The blessing, the good news within all of this, lies in the words of St. Paul: “So you also must consider yourselves dead to sin and alive to God in Christ Jesus.” We have the choice, the free will, to live to God in every situation and every moment. God has sent each of us out on a Christian journey, promising that it will not be easy, but also promising that it will ultimately lead us deeper into grace, into love, and into peace. And if we commit to this journey—if we keep following Bonhoeffer’s model of asking for grace, of knocking at the door again, and again,
and again—we remember that we are in fact dead to sin and are now truly free to live to God. Transformation is not only possible, but it is the promised reality of our post-baptism life.

I’d like to close today by reading the Prayer of St. Patrick’s Breastplate, a prayer that I first heard at Lovely Lane UMC in Cedar Rapids, the church of my childhood. I love this prayer because, in praying it, it closes the gaps between us and God, between us and our neighbors, and it closes the gaps within ourselves. I love this prayer because it encapsulates the mystical oneness-in-Christ that Paul describes, a oneness that incorporates all of time, all in nature, and all of humanity. We can experience transformation, simply in its reading. Please join me in this prayer, as it is printed in your bulletin:

I bind myself to the strong virtue of Love,
in the obedience of angels,
in the prediction of prophets,
in the preaching of the apostles,
in the faith of confessors.
I bind myself to the power of Heaven
the light of the sun,
the brightness of the moon,
the splendor of fire, the flashing of lightning,
the swiftness of wind,
the depth of the sea,
the stability of earth,
and the compactness of rocks.
I bind myself today to God’s power to guide me,
God’s might to uphold me,
God’s wisdom to teach me,
God’s eye to watch over me,
God’s ear to hear me,
God’s word to give me speech.
Christ be with me, Christ before me, Christ behind me, Christ in me, Christ beneath me, Christ above me, Christ on my right, Christ on my left, Christ where I lie, Christ where I sit, Christ where I arise, Christ in the heart of everyone who thinks of me, Christ in the mouth of everyone who speaks of me, Christ in every eye that sees me, Christ in every ear that hears me.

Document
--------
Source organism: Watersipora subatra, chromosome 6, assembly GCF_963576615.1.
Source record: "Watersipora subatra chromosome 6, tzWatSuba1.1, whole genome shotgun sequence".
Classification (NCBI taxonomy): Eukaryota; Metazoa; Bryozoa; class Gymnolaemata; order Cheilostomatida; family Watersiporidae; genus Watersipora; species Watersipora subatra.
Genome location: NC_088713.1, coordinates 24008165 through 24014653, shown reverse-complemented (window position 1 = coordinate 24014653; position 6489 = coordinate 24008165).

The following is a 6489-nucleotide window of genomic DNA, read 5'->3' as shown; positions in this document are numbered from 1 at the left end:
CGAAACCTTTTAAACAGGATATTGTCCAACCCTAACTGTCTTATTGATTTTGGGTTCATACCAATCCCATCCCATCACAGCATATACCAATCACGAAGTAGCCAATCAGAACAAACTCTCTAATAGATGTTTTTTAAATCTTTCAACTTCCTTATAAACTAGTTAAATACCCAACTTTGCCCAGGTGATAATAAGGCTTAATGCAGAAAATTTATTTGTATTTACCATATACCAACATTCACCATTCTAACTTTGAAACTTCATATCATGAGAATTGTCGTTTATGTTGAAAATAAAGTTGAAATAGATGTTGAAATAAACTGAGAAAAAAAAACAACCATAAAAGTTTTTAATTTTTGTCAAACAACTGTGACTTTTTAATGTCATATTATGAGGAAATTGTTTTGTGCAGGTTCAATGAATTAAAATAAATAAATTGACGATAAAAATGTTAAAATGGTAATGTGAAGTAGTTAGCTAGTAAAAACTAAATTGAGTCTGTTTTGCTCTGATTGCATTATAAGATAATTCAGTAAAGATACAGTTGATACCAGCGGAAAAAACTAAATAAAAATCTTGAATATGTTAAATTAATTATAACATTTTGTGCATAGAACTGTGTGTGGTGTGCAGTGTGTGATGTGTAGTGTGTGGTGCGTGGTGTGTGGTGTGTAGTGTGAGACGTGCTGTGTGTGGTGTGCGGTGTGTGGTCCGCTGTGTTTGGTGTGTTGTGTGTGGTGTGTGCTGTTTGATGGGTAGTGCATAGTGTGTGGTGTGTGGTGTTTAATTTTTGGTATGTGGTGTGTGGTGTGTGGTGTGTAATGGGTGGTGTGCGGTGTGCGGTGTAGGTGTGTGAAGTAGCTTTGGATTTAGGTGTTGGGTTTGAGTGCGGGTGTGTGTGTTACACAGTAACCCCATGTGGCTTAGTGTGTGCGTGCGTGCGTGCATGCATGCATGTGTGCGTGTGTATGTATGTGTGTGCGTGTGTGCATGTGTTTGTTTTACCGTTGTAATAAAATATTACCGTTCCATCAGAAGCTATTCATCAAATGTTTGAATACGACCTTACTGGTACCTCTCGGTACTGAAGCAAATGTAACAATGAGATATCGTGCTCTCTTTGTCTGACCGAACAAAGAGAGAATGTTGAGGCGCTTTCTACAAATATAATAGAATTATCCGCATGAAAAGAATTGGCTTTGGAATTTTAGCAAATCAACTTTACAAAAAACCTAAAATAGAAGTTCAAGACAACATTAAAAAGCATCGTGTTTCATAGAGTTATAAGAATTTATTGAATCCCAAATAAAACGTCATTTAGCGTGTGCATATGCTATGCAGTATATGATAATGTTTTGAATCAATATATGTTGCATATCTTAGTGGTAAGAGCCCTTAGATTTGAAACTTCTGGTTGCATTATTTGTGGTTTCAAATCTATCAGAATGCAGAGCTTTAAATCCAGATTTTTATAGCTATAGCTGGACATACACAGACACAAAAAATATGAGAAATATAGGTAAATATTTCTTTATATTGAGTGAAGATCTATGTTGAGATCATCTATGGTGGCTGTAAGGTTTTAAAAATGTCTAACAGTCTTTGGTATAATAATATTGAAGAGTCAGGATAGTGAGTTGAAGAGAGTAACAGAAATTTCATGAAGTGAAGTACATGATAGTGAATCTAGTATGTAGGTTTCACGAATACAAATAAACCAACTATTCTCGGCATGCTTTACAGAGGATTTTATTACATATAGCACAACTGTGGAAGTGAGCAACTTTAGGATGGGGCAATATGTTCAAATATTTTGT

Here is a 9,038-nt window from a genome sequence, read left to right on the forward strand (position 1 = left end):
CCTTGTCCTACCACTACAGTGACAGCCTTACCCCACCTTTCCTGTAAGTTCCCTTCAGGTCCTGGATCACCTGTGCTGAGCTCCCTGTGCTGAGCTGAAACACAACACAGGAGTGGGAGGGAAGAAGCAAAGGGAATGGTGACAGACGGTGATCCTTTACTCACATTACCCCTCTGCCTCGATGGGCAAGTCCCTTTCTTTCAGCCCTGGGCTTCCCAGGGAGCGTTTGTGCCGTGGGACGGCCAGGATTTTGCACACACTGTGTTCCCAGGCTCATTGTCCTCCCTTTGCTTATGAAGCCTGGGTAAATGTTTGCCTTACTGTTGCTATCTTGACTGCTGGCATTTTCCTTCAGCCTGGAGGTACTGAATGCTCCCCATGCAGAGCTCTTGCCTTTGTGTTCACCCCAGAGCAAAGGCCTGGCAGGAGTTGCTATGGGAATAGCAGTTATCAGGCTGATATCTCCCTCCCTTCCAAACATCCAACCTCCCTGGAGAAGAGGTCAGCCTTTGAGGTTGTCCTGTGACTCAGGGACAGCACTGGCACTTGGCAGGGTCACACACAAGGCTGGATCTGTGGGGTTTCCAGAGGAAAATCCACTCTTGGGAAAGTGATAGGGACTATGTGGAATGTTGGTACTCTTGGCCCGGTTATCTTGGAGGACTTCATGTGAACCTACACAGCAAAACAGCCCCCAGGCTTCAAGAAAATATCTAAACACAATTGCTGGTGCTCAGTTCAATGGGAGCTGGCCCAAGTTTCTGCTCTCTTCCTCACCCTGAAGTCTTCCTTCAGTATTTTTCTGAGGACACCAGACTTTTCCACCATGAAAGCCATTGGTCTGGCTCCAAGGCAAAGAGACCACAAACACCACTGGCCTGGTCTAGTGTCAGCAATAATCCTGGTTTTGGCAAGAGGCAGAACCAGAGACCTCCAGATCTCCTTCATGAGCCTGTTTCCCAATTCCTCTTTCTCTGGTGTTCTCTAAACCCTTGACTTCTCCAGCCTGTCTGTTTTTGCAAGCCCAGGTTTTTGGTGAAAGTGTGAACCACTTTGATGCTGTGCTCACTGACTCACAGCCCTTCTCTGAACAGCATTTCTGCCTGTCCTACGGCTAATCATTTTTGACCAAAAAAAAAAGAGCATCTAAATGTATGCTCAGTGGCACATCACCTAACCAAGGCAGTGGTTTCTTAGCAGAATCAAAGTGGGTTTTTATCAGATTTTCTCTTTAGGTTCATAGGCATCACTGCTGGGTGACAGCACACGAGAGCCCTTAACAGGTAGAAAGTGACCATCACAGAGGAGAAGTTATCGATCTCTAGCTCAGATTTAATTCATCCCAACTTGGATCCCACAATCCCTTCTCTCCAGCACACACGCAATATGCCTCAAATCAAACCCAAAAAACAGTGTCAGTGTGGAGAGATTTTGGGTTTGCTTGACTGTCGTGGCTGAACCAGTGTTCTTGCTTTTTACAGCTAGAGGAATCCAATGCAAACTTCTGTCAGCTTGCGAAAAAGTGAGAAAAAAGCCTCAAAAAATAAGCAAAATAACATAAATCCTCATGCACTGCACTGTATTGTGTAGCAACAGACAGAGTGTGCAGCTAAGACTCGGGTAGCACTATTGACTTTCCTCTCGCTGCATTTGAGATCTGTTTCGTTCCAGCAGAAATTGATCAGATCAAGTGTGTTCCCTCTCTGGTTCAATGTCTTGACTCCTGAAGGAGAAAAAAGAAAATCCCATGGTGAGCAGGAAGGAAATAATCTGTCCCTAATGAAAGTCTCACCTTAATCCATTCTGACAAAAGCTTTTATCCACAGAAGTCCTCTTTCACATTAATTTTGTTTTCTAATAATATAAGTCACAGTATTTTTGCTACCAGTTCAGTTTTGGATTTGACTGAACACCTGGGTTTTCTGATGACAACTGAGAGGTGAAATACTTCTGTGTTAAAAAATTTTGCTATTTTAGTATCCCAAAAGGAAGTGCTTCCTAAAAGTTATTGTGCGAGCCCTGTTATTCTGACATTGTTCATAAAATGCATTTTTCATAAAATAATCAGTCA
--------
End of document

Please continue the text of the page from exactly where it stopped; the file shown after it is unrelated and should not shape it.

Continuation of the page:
I bind myself today to the strong virtue of Christ.

Lectionary Readings and Reflections for Sunday, June 15

June 10th, 2014

Trinity Sunday ~ Genesis 1:1-2:4a; Psalm 8; 2 Corinthians 13:11-13; Matthew 28:16-20
We’re called to celebrate the creation of the natural world, and our interdependent place in it, on Trinity Sunday. How might the three unique yet fully united persons of God guide our way of living in harmony with our planet and fellow creatures? With one another?

This Week’s Message

June 10th, 2014

“What does this mean?” is the question those gathered at the first Pentecost asked one another when they were overwhelmed by the power of the Holy Spirit. Hopefully, we’re asking that same question as we seek to allow the Spirit to transform us into the Living Body of Christ in the world today. One of most amazing gifts of the Spirit is the ability to communicate the good news of God’s unconditional love and mercy across any barriers that have arisen between people. Whose languages do we need to better learn so that we can share God’s love with persons and communities in ways they can understand? Shall we?

Sermon: What Does This Mean?

June 9th, 2014

Dorothy Whiston – What Does This Mean?

Lectionary Readings and Reflections for Sunday, June 8

June 3rd, 2014

Pentecost ~ Numbers 11:24-30; Psalm 104:24-34, 35b; Acts 2:1-21; John 20:19-23
What good news do you hear the church sharing today that sounds so outlandishly wonderful it might be discounted as intoxication, when in fact it is the Spirit of new life speaking in the language of universal love? What good news would you like to hear the church speak in our time?

Sermon: Living in Hope

June 2nd, 2014

Marsha Lowe – Living in Hope

Lectionary Readings and Reflections for Sunday, June 1

May 30th, 2014

June 1st – Ascension of the Lord — Acts 1:1-11; Ps. 93; Ephesians 1:15-23; Luke 24:44-53
Reflection for Feast of the Ascension: How do you think Jesus’ ascension might affect our ability to follow Jesus in this world, being faithful to God in the same way he was? What gifts might the ascension bring to the church and to you personally at this time?